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FHS drama department prepares to debut spring play
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FHS drama department prepares to debut spring play

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The Federal Reserve is keeping its ultra-low interest rate policies in place, a sign that it wants to see more evidence of a strengthening economic recovery before it would consider easing its support.

The Fremont High School Drama Department is looking to bring smiles to families this weekend as it debuts its spring play.

The drama department will stage its rendition of “You Can’t Take It With You,” a comedy first produced in 1936 and written by Moss Hart and George S. Kaufman, at 7:30 p.m. Friday and Saturday in the Nell McPherson Theatre.

The story is based on the eccentric Sycamore family and their group of friends who spend their time pursuing hobbies such as collecting snakes and building homemade fireworks.

The play is centered on Alice Sycamore, the granddaughter of Martin Vanderhof.

Vanderhof is seen as the head of the Sycamore family. When Alice becomes engaged to Tony Kirby, the vice president of the company Alice works for, the Sycamore family must learn to straighten up as it prepares to meet the conservative Kirby family.

It’s a comedy filled with disaster and a meaningful lesson, according to FHS Drama Teacher Caitie Hays.

“It’s all about family,” she said. “The title comes from a line that Grandpa says at the end of the show. He’s talking to the dad of the boy that his granddaughter loves and, the dad’s all straight laced and works for Wall Street, and the grandpa said in regard to money and possessions: ‘You can’t take it with you, so why not live you life the way you want to live it.’”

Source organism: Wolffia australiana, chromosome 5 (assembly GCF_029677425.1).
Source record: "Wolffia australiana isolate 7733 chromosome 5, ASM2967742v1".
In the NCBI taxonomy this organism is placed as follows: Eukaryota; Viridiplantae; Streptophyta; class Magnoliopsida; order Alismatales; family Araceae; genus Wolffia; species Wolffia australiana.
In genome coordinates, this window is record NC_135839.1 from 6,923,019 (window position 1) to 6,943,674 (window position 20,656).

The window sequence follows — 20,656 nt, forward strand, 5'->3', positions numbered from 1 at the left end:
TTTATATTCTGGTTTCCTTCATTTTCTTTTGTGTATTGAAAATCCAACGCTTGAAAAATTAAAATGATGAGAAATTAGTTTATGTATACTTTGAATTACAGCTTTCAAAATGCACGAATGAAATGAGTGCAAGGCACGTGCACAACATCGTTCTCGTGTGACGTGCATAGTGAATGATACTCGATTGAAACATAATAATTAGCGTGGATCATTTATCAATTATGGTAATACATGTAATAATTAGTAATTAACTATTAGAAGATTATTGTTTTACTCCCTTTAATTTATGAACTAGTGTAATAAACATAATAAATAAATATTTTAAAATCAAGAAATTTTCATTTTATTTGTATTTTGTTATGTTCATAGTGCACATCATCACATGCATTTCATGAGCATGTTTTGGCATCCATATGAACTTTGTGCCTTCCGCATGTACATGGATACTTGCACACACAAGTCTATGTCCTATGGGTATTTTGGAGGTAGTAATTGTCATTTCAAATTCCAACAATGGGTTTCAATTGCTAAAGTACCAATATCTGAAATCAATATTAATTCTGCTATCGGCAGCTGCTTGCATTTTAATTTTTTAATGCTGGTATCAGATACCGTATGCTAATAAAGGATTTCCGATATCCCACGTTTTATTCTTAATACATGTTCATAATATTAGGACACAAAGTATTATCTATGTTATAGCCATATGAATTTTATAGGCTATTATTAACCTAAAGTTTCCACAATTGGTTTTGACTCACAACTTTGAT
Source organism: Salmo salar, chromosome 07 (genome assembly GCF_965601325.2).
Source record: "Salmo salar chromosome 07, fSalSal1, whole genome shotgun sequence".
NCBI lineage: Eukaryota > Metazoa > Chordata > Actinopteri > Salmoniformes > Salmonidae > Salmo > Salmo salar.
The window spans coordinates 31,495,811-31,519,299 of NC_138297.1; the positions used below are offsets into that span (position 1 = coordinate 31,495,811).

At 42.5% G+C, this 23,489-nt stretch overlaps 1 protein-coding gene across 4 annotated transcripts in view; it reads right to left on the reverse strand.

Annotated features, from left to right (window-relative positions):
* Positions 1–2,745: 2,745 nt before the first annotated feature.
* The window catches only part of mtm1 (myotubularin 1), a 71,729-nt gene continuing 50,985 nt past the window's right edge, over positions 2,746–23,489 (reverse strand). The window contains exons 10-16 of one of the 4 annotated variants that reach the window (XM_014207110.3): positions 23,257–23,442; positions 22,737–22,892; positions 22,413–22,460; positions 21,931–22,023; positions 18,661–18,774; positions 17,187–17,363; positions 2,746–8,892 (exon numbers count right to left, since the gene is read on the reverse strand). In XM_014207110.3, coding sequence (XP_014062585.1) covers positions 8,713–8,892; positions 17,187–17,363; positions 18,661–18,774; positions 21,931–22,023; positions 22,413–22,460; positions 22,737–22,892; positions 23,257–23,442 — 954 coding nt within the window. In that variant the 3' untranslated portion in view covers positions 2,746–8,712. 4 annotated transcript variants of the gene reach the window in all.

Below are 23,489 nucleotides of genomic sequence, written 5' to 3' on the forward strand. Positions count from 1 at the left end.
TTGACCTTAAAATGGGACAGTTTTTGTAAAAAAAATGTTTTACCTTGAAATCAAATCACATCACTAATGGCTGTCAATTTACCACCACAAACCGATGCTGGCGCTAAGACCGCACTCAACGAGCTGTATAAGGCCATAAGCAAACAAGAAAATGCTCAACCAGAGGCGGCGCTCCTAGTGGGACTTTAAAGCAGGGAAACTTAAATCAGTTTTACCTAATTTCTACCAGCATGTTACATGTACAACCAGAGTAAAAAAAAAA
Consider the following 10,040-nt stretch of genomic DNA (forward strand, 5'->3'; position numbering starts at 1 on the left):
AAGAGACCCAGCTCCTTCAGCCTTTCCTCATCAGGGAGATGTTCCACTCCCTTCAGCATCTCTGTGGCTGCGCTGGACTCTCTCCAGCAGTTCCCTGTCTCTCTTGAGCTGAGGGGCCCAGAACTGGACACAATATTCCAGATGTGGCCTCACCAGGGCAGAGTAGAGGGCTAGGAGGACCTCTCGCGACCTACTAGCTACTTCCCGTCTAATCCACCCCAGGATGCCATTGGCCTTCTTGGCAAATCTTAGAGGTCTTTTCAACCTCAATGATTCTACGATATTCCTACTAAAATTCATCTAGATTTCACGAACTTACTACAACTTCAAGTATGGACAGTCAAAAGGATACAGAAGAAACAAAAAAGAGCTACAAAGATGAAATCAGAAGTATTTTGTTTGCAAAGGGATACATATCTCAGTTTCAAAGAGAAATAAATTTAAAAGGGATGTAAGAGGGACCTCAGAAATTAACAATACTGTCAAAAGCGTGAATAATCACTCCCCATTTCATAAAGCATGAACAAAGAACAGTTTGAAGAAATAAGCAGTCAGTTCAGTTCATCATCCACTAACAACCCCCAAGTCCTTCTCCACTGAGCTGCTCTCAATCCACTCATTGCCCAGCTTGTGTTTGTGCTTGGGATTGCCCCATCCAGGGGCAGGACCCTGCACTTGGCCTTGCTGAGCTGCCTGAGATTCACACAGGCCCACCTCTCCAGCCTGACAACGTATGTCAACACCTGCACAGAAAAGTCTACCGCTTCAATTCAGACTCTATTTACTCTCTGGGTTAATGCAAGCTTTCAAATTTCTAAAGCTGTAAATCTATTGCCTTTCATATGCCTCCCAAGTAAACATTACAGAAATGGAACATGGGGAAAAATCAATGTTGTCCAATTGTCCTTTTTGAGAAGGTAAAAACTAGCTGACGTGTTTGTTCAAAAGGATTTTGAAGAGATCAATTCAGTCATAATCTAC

Hays said the message from the production was such a strong one that she knew she needed to bring it to FHS.

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“There were so many bad things going on during quarantine last year when we were picking this out,” she said. “One of the things that it kind of forced on all of us was we spent a lot of time with our families because we didn’t go to work all the time and stuff like that. I think it kind of taught all of us a little bit to slow down, and that there are other things in life that are not school and work. You can spend time with the people you love.”

Hays said around 60 to 70 students auditioned for this spring’s production. That number has grown exponentially since Hays began teaching at FHS.

Because of the increased interest in participating in the school’s spring production, Hays said she wanted to choose a play that allowed for a larger cast.

“These kids are all so talented and have all this potential, so it’s so difficult to do a small cast show,” she said. “But again, I just felt that with everything going on this year, we didn’t need something, especially for a spring play to end the year, that was was sad or depressing.”

The school has had a hard enough time pushing through a year under the umbrella of COVID-19. Hays said it was important to celebrate the work of the students.

She said there was no better way to do that then put together a strong spring production, especially after last year’s play was canceled due to the pandemic.

“This is my first spring play because last year’s play was canceled,” she said. “ ... I think the thing that I’m most excited about is that in this spring play, we get to have 50% capacity in our auditorium and I just think the students have craved that all year.”

The opportunity to perform in front of a crowd is feeding the students as they prepare for opening night, Hays said.

“We need to feel like we’re doing this for a purpose,” she said. “We do it because we get to provide two hours where we create a world that people get to escape into and I just think that we’ve missed that this year.”

Those interested in purchasing either in-person or virtual tickets to this weekend’s performances can be purchased at:


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